Hoodwinked During America's Civil War: Union Military Deception
Civil War Times | Published: June 12, 2006 at 8:17 pm
|Throughout the history of warfare,
deception has played a pivotal role in the outcome of battles and
campaigns. From the Trojan Horse to our modern stealth technology,
there are no bounds to which combatants have not gone in their
attempts to dupe an unsuspecting foe into committing a fatal error.
What is interesting is that, however simple or complex they may be,
most well-executed ruses will succeed. Technology may change, but
human nature does not — and war is a very human occupation in which
the mind and the senses are easily tricked. This was certainly the
case during the Civil War. Occurring as it did in the midst of one
of the greatest transitional periods in the annals of combat, the
Civil War presented many opportunities for guile and trickery. This
is borne out by the abundant incidents of deception found throughout
the Official Records, as well as memoirs, letters and even
war literature. A sampling of the ruses adopted by Union forces is
presented here, in the first of a two-part series.
'All three corps are crossing the mountains…I think we shall deceive the enemy as to our point of crossing. It is a stupendous undertaking.' With these words, Union Maj. Gen. William S. Rosecrans inaugurated one of the most brilliant strategic deceptions of the entire war. The date was August 16, 1863, and as he stepped off on what would come to be known as his Chickamauga campaign, Rosecrans' primary objective was to get his army across the broad Tennessee River. This he hoped to accomplish without being detected by Confederate General Braxton Bragg, whose forces were then situated on the opposite bank at the strategically important rail center of Chattanooga.
In Napoleonic style, Rosecrans sent the bulk of his army on a wide southwesterly sweep toward a series of river crossings. To draw Bragg's attention away from this movement, he ordered Brig. Gen. William B. Hazen to feint an attack on Chattanooga. Spearheading Hazen's advance was Colonel John T. Wilder's mounted Lightning Brigade. Using obscure trails, Wilder's troopers covertly made their way east before finally veering south toward Chattanooga, capturing a considerable number of bewildered Rebels along the way. Over the course of the next three weeks, the imaginative Wilder was instrumental in convincing Bragg that Rosecrans was moving in force against Chattanooga from the north. This episode is perhaps best described in Wilder's official report: 'We then commenced making feints as if trying to cross the river at different points for 40 miles above the town, and succeeded in so deceiving them as to induce them to use an entire army corps to prevent the execution of such a purpose….Details were made nearly every night to build fires indicating large camps, and by throwing boards upon others and hammering on barrels and sawing up boards and throwing the pieces in streams that would float them into the river, we made them believe we were preparing to cross with boats.'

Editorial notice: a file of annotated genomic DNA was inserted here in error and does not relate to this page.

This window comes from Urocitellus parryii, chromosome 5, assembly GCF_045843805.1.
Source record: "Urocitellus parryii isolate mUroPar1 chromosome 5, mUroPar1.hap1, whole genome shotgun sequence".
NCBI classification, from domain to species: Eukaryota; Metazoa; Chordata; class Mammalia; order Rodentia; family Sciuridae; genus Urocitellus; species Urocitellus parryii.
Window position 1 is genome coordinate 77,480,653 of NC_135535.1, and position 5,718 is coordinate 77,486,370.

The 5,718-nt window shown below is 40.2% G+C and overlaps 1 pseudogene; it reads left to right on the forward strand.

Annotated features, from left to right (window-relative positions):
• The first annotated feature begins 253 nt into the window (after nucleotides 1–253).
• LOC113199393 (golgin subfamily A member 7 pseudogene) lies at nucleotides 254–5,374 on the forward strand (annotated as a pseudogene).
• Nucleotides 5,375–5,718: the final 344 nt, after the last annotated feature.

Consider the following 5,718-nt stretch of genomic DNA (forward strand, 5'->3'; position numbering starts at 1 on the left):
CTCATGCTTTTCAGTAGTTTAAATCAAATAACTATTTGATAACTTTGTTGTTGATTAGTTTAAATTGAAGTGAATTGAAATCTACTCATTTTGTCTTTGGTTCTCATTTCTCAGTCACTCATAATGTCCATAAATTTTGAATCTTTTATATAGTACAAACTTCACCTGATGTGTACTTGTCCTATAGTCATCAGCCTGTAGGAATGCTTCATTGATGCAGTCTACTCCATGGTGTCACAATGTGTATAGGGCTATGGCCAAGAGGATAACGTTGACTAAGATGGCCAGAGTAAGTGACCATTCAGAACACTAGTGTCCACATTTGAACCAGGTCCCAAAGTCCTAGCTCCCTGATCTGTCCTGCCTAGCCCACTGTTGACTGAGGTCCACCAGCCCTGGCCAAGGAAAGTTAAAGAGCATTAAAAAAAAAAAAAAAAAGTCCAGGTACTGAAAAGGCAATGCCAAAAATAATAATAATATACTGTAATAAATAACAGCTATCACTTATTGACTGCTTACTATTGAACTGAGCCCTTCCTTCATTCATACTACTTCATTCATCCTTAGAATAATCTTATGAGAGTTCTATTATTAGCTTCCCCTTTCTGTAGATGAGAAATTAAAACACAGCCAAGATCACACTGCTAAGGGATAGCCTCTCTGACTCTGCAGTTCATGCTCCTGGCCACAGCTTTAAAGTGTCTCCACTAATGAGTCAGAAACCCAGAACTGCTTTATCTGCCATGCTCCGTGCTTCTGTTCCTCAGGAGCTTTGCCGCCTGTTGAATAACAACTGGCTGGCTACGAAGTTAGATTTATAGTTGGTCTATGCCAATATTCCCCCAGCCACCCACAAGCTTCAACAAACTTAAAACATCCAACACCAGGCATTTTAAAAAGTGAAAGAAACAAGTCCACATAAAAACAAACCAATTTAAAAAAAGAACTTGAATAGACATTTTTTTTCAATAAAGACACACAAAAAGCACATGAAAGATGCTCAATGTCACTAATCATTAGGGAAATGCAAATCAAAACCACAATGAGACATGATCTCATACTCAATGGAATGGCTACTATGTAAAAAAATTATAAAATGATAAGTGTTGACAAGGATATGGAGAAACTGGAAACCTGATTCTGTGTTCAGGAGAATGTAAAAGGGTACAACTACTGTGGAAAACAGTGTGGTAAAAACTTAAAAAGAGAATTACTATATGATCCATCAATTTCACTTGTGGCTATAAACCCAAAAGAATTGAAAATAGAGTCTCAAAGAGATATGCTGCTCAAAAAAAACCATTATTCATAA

Entirely taken in by Wilder's scheme, Bragg held to his conviction that the main enemy thrust would come from the north, despite reports of Federal crossings to the south of Chattanooga. By the time Bragg realized he had been hoodwinked, it was too late. Screened by 9,000 cavalrymen, Old Rosy's columns had crossed the river virtually unimpeded and were now poised on the Confederate rear, thus rendering Chattanooga untenable. On September 7, Bragg reluctantly abandoned the railhead. 'Chattanooga has been taken without a struggle,' wrote an exultant Rosecrans on the 9th. His elation would be short-lived, however. Barely two weeks later, Rosecrans watched almost helplessly as fate turned its back on him during the ensuing debacle that took place along the banks of Chickamauga Creek.
In many respects Rosecrans' maneuver around Chattanooga had mirrored Maj. Gen. Ulysses S. Grant's Vicksburg strategy only four months earlier. By his use of various feints, including Colonel Benjamin Grierson's celebrated raid through central Mississippi, Grant managed to divert the enemy's attention while his columns marched south along the west bank of the Mississippi and crossed over at Bruinsburg. Unlike Rosecrans' ill-fated campaign, Grant's endeavors would culminate in the siege and eventual downfall of Vicksburg, as well as the surrender of 29,000 Confederates.
If Rosecrans' exploits illustrate anything, it is that the Confederates did not hold a monopoly on subterfuge. Given the opportunity, Yankees could be just as crafty as their Southern counterparts, proving it over and over again at such places as Vicksburg, South Mountain and Chattanooga. In his book Chancellorsville, Stephen W. Sears recounts how even the indomitable Robert E. Lee was treated to some of his own medicine in April 1863.
Return to Rosecrans, Part 5, Post War Years